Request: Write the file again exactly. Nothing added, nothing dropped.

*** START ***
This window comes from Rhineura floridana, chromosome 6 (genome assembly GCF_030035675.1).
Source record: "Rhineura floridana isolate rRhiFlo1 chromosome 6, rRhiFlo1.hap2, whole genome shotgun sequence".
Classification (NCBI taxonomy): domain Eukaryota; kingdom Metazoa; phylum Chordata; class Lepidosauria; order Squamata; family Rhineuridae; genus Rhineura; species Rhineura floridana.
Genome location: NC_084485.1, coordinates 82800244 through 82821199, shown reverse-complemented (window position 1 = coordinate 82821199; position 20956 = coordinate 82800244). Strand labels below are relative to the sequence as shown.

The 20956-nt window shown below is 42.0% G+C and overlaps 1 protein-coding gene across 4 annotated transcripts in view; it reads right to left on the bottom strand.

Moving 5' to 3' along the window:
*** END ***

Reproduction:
This window comes from Rhineura floridana, chromosome 6 (genome assembly GCF_030035675.1).
Source record: "Rhineura floridana isolate rRhiFlo1 chromosome 6, rRhiFlo1.hap2, whole genome shotgun sequence".
Classification (NCBI taxonomy): domain Eukaryota; kingdom Metazoa; phylum Chordata; class Lepidosauria; order Squamata; family Rhineuridae; genus Rhineura; species Rhineura floridana.
Genome location: NC_084485.1, coordinates 82800244 through 82821199, shown reverse-complemented (window position 1 = coordinate 82821199; position 20956 = coordinate 82800244). Strand labels below are relative to the sequence as shown.

The 20956-nt window shown below is 42.0% G+C and overlaps 1 protein-coding gene across 4 annotated transcripts in view; it reads right to left on the bottom strand.

Moving 5' to 3' along the window: